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Shoulder and elbow fractures

What are shoulder and elbow fractures?

Elbow fractures: Elbow fractures can occur easily if there is a direct blow to the elbow or from a fall onto an outstretched arm. Typically the olecranon (the bony tip of the elbow) will fracture from a fall onto the elbow as it has very little protection from muscles or other soft tissues. An elbow fracture can be very painful and can make it difficult or impossible to move your elbow. The bone may crack cleanly into two pieces or can break into many; it may remain in place or the pieces of bone may displace.

Shoulder fractures: Trauma to the shoulder is common and fractures normally result from a fall onto the shoulder, road traffic accident or sporting injury. The shoulder bones include the humerus (upper arm bone), scapula (shoulder blade) and clavicle (collarbone). At the upper end of the humerus is the ball-like shape that connects with the socket, called the glenoid. There are three joints in the shoulder: the glenohumeral, acromioclavicular and sternoclavicular.

What are elbow fractures?

Fractures can occur in different parts of the elbow, including:

  • Radial head and neck fractures: complex fractures like this often need surgery to repair and stabilise the fragments or to remove the radial head if it is irreparable and replace it with an implant. Pain associated with this type of fracture is worsened by turning your palm up and down.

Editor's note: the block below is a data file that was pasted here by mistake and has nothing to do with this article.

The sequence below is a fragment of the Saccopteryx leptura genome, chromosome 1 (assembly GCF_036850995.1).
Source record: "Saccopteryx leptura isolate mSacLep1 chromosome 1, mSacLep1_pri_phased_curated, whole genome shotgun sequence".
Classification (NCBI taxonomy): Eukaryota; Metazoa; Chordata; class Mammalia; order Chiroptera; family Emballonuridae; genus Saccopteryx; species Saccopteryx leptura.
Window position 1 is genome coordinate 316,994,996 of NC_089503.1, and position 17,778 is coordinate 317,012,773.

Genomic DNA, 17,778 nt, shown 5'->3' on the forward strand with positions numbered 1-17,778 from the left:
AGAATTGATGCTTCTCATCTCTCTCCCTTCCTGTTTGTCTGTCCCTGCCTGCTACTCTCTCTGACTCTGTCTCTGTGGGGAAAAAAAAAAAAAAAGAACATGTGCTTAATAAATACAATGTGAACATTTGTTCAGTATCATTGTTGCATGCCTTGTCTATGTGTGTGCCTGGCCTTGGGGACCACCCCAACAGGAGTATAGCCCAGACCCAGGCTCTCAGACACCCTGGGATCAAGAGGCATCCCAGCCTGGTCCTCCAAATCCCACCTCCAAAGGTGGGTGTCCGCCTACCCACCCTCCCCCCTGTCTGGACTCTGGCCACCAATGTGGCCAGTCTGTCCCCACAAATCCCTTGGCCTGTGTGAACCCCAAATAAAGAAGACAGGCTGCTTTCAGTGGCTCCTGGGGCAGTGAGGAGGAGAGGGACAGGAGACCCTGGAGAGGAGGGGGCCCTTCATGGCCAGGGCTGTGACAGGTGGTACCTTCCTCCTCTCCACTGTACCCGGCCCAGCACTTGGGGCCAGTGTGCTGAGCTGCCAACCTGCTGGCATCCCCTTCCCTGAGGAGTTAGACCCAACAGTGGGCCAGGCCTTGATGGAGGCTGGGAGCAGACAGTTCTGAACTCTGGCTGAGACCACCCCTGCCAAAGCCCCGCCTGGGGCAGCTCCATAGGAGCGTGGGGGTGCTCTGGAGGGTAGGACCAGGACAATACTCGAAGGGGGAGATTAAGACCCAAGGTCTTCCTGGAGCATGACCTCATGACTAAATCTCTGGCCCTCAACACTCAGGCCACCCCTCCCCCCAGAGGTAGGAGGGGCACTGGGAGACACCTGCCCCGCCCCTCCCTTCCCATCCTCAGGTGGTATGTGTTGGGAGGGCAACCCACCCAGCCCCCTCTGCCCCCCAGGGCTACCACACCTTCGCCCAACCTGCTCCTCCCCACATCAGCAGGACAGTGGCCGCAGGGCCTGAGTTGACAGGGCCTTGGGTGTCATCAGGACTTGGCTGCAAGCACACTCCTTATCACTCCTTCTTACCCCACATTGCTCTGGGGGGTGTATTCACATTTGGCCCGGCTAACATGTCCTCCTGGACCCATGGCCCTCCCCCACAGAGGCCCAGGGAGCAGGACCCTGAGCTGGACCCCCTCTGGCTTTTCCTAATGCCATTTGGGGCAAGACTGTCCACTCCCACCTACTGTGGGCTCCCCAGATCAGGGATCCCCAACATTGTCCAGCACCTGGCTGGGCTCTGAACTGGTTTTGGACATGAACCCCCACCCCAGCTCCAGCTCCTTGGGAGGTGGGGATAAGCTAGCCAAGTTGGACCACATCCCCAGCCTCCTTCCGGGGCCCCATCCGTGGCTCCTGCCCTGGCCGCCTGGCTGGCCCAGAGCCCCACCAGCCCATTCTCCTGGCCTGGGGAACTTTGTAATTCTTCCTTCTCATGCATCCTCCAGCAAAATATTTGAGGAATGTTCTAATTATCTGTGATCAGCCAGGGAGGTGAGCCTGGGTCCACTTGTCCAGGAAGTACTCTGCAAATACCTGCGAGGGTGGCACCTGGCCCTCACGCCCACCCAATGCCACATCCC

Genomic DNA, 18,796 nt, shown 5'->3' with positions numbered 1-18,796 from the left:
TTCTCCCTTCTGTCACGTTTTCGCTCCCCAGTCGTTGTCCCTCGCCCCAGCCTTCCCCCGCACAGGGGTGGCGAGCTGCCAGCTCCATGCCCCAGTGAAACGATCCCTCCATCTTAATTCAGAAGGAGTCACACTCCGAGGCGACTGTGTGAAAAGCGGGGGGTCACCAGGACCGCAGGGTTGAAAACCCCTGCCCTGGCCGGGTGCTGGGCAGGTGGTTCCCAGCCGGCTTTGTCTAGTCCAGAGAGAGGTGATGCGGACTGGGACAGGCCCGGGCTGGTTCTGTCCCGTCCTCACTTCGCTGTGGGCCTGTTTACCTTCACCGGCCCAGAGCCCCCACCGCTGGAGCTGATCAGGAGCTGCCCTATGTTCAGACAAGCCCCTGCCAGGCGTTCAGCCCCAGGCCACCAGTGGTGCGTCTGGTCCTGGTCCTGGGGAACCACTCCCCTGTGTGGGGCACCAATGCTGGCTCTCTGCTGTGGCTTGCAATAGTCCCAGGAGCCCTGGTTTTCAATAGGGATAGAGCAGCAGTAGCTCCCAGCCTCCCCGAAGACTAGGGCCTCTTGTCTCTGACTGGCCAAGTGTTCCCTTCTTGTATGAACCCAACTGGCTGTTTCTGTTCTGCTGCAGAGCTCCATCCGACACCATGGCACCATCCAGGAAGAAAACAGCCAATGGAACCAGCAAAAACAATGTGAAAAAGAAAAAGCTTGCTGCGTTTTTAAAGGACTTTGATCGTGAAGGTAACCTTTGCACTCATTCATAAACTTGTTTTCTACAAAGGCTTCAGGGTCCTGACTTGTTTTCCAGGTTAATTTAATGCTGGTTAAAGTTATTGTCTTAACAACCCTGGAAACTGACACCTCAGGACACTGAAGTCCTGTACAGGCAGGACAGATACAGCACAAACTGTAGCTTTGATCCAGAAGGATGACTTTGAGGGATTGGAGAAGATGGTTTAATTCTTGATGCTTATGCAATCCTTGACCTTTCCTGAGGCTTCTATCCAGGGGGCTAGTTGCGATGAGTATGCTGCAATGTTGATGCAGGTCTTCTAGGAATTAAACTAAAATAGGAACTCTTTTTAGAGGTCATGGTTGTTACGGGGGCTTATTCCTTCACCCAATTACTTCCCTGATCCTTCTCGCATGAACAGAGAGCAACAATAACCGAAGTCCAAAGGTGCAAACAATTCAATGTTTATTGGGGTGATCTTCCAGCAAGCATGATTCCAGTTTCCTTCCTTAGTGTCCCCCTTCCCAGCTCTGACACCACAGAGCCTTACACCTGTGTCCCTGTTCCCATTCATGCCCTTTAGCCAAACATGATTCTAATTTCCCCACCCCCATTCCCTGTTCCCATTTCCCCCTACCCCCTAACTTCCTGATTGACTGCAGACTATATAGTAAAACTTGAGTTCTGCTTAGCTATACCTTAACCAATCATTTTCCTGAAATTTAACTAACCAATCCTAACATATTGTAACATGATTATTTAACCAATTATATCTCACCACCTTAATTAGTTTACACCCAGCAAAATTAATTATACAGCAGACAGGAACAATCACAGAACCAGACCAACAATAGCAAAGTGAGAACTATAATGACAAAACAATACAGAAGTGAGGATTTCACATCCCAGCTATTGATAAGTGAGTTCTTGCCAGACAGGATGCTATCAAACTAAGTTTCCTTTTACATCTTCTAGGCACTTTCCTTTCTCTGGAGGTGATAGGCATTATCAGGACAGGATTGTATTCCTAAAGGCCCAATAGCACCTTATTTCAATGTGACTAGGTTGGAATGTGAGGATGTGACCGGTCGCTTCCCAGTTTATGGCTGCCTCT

• Olecranon fractures: these require surgery to realign the bone fragments, which are fixed in place with pins and wires or plates and screws.
  • Fractures of the distal humerus: these are most common in children, elderly people or as a result of significant trauma and can have accompanying injuries to the nerves and arteries. They normal require surgical repair with plates and screws.

Elbow fractures

Shoulder fractures

Fractures can occur in different parts of the shoulder including:

  • Clavicle fractures: these are the most common shoulder fractures and usually occur as the result of a fall onto the shoulder.
  • Scapula fractures: these are far less common and are normally the result of a high impact trauma, such as falling from a height or a road traffic accident.
  • Proximal humerus fractures: these are fractures of the upper arm and occur most frequently in people over 65 or from significant trauma in younger adults.

A shoulder fracture may result in permanent shoulder stiffness. After the bones have healed you will be offered physiotherapy to help to improve movement in the shoulder and regain strength.

Shoulder fractures may also be accompanied by dislocations of any of the three shoulder joints and/or soft tissue injuries such as rotator cuff tears.

Shoulder and elbow consultants

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